To determine if differences in glucose homeostasis and lipid accumulation across the different strains were related to alterations in mitochondrial fuel use, we examined several markers of mitochondrial function and lipid metabolism in muscle and liver (Figs 3 and 4, respectively). In muscle, there was a significant increase in protein content of peroxisome proliferator-activated receptor γ coactivator-1α (PGC1α), uncoupling protein 3 (UCP3), pyruvate dehydrogenase lipoamide kinase isozyme 4 (PDK4) and subunits of the complexes of the electron-transport chain (ETC) in all mouse strains on the HFD, except BALB/c (Fig. 3a). In BALB/c muscle, mitochondrial proteins were either unchanged or decreased in the HFD-fed animals. A similar trend was observed with citrate synthase (CS) and β-hydroxyacyl-CoA dehydrogenase (βHAD) activity in skeletal muscle, with BALB/c being the only strain that showed no increase in enzyme activity on the HFD (Fig. 3b, c). Furthermore, to determine the effect of HFD on fatty acid oxidative capacity, we measured the rate of palmitate oxidation. Skeletal muscle from fat-fed mice of all strains, including BALB/c, displayed an increased capacity for palmitate oxidation (ESM Fig. 2). Although there was some increase in fatty acid oxidation in BALB/c muscle, the collective findings suggest that an HFD in BL6, 129X1, DBA/2 and FVB/N mice leads to stimulation of mitochondrial oxidative pathways, whereas HFD-fed BALB/c mice show less change in the same muscle variables.
Fig. 3

Markers of mitochondrial oxidative metabolism in skeletal muscle. (a) Representative immunoblotting results on muscle oxidative proteins in low-fat (LF) and high-fat (HF) fed mice. Shown is n = 2, but percentage differences underneath the corresponding lanes represent n = 6–8 for each strain and diet group. Only significant (p < 0.05) differences between the diet groups are shown. Complex I–V represent subunits of the complexes of the ETC. Skeletal actin in muscle was used as loading control and shows similar distribution in LF and HF groups in each strain. (b) Citrate synthase and (c) βHAD activity in LFD-fed (white bars) and HFD-fed (black bars) mice. *p < 0.05, **p < 0.01; n = 6–8 for each strain and diet group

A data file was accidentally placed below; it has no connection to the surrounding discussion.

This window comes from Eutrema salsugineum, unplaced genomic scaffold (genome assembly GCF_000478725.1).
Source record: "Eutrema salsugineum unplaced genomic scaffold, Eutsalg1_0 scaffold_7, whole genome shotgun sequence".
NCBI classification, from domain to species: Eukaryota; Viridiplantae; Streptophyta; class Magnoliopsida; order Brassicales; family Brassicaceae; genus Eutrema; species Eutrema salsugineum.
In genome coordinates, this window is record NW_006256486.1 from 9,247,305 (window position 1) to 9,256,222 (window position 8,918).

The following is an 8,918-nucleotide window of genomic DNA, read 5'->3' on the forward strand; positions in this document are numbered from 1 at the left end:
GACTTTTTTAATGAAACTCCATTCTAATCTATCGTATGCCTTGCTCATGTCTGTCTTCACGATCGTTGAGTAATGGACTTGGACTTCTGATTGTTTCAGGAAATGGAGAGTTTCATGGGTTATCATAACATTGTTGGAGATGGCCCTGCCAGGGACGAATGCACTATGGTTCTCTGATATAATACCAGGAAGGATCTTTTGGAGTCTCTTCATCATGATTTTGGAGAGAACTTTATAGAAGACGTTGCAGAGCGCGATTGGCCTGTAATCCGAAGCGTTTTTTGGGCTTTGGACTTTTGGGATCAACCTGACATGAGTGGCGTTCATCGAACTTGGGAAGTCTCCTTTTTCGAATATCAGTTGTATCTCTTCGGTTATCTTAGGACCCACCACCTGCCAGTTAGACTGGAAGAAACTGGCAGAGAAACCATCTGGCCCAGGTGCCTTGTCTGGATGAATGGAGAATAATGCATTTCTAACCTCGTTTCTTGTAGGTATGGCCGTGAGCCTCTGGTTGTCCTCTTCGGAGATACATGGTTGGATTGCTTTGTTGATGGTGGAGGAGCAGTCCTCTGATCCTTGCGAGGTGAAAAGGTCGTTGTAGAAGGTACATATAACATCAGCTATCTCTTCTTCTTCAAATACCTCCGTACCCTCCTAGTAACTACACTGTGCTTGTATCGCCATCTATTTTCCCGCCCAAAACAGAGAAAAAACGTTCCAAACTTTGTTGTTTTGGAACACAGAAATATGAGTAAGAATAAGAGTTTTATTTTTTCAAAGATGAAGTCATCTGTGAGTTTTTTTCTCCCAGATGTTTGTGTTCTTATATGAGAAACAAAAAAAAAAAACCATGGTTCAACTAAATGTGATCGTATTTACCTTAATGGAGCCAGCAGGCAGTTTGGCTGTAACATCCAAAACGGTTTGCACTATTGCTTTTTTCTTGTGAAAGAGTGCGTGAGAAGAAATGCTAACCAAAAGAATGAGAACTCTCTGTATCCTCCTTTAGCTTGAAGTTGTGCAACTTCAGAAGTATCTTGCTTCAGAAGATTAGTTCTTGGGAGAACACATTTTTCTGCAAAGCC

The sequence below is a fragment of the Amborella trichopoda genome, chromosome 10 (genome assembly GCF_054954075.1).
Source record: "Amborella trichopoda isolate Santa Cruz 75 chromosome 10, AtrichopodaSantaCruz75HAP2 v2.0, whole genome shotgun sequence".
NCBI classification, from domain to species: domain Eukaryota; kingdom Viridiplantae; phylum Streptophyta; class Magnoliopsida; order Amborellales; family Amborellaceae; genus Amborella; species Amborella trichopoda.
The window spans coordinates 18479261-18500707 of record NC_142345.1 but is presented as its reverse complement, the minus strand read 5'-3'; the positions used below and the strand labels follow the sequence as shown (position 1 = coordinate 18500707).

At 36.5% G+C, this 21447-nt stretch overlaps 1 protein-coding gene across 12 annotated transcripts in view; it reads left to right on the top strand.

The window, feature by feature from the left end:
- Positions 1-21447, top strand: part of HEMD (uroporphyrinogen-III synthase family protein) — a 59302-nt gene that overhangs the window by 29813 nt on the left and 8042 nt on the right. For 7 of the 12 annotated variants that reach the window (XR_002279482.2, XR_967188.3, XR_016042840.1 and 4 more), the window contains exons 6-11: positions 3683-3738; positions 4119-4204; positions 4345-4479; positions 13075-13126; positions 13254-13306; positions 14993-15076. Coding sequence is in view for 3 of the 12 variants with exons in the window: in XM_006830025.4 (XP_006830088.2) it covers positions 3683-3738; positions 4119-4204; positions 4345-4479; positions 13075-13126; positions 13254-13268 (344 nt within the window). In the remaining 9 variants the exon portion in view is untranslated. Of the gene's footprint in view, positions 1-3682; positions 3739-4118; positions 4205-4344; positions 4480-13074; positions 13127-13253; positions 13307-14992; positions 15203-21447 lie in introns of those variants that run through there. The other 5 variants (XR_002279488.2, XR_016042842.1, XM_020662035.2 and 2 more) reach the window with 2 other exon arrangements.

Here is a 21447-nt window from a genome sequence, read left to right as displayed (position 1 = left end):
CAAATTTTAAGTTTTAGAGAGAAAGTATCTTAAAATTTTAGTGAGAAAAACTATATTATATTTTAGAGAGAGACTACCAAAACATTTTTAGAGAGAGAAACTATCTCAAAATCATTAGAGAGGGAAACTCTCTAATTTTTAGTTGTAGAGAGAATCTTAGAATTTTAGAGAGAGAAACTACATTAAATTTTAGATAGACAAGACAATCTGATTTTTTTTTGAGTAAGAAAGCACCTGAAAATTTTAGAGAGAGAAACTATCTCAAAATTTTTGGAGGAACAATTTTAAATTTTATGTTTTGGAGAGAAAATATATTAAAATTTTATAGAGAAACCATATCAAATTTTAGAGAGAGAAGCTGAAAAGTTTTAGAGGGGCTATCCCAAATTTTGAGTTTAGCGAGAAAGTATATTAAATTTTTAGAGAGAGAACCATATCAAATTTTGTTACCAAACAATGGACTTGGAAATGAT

Fig. 4

Markers of oxidative metabolism, lipid synthesis and lipid uptake in the liver. Representative immunoblotting results on oxidative and lipogenic enzymes and fatty acid transporters in low-fat (LF) and high-fat (HF) fed mice. Shown is n = 2, but percentage differences underneath the corresponding lanes represent n = 6–8 for each strain and diet group. Only significant (p < 0.05) differences between the diet groups are shown. 14-3-3 was used as loading control and shows similar distribution between LF and HF groups in each strain

In the liver, CS and βHAD activity was significantly increased in 129X1, DBA/2 and FVB/N mice, but not in BL6 and BALB/c mice (ESM Fig. 3). Western blot analysis in the liver showed a significant increase in PGC1α, carnitine palmitoyltransferase 1(CPT-1) and complex II of the ETC in HFD-fed BL6 mice, a decrease in several mitochondrial markers in FVB/N mice, and no change in any other strain (Fig. 4). Furthermore, the palmitate oxidation rate was unchanged in all mouse strains on the HFD (ESM Fig. 2). These findings suggest that the absence of lipid accumulation in liver of HFD-fed BALB/c mice is not due to an increase in mitochondrial lipid use.

Lipid synthesis and uptake in the liver

Because BALB/c mice did not accumulate liver lipid on an HFD or exhibit increased mitochondrial oxidative capacity, we examined the protein levels of several markers of lipogenesis and fatty acid uptake. The protein content of fatty acid synthase (FAS), acetyl-CoA carboxylase (ACC) and stearoyl-CoA desaturase 1 (SCD-1) in liver was decreased in all strains, except DBA/2, which showed unchanged FAS and SCD-1 levels and increased ACC protein on the HFD (Fig. 4). HFD-fed BALB/c mice showed a similar reduction in lipogenic enzymes to other mouse strains, suggesting that a decrease in lipogenesis was unlikely to be the reason for the lower liver lipid content in BALB/c mice.

In addition, we measured protein levels of the major hepatic fatty acid transport proteins (FATPs) 2 and 4 as markers of fatty acid uptake capacity. HFD-fed BALB/c and BL6 mice were the only strains that did not show a consistent increase in liver FATP in comparison with their LFD-fed counterparts. In HFD-fed BALB/c mice, protein levels of FATP2 remained unchanged, whereas FATP4 was significantly reduced compared with the LFD-fed mice (Fig. 4). These results suggest that lipid accumulation in BALB/c liver on an HFD may, in part, be explained by a reduced capacity for fatty acid uptake.